Admiral

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See also: admiral and admirál

English[edit]

Etymology[edit]

From Old French amirail, amiral (modern amiral), from Arabic أَمِير الْبَحْر (ʾamīr al-baḥr, commander of the fleet). Later associated with admirable. Akin to amir, Amir and emir.

First recorded in English September, 1300, to refer to Gerard Allard of Winchelsea, referred to as “Admiral of the Fleet of the Cinque Ports”. [1][2]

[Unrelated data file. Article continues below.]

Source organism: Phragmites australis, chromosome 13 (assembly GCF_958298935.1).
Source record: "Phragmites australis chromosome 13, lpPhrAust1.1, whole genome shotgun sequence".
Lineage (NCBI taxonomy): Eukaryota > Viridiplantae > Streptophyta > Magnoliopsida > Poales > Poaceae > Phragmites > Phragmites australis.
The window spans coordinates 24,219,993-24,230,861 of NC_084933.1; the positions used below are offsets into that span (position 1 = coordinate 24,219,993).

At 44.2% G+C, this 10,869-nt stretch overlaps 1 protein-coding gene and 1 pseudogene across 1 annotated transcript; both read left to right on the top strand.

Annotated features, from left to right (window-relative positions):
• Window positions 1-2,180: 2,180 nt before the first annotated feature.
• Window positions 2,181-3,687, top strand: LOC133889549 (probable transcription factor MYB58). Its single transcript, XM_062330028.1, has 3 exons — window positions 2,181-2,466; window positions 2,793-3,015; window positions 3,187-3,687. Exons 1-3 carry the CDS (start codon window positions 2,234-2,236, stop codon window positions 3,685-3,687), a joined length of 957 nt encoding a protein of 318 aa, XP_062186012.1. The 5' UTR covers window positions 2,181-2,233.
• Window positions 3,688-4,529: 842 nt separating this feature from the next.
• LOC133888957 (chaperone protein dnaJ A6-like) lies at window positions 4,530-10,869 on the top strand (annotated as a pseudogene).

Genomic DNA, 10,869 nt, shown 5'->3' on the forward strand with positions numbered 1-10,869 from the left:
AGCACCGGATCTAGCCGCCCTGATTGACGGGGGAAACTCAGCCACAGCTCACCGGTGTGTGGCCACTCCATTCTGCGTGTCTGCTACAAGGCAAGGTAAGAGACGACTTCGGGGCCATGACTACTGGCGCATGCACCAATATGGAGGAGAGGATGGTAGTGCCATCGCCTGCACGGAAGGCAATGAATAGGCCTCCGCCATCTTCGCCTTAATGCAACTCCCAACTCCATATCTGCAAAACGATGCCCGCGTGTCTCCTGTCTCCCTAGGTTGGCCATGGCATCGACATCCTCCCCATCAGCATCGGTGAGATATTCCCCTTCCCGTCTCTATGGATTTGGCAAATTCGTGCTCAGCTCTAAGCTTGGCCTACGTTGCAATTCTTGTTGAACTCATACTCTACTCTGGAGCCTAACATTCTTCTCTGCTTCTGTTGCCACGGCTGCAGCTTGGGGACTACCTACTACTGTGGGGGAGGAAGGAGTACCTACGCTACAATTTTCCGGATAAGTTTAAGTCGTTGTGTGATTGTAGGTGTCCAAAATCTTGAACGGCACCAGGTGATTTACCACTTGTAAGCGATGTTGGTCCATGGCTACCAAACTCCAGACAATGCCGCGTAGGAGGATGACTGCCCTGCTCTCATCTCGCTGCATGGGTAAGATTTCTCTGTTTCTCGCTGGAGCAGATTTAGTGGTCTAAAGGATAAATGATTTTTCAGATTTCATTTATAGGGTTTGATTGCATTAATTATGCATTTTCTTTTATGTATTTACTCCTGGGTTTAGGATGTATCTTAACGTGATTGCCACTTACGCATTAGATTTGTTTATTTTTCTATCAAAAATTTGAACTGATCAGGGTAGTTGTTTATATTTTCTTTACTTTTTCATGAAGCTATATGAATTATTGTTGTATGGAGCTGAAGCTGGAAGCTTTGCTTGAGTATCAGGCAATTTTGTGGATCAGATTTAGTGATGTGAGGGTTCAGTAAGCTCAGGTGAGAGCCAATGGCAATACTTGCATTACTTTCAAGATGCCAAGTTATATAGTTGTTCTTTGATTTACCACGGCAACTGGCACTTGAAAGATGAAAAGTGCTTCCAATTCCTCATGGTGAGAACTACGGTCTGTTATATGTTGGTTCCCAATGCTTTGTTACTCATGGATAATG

Pronunciation[edit]

Noun[edit]

Admiral (uncountable)

  1. (military) A naval officer title

German[edit]

German Wikipedia has an article on:
Wikipedia de

Etymology[edit]

EB1911 - Volume 01 - Page 001 - 1.svg This entry lacks etymological information. If you are familiar with the origin of this term, please add it to the page per etymology instructions. You can also discuss it at the Etymology scriptorium.

Pronunciation[edit]

Noun[edit]

Admiral m (genitive Admirals, plural Admirale or Admiräle)

  1. admiral

Declension[edit]

Derived terms[edit]

Further reading[edit]

  • ^ The Mastery of the Sea, by Cyril Field, page 234
  • ^ Admiral” in Douglas Harper, Online Etymology Dictionary, 2001–2017.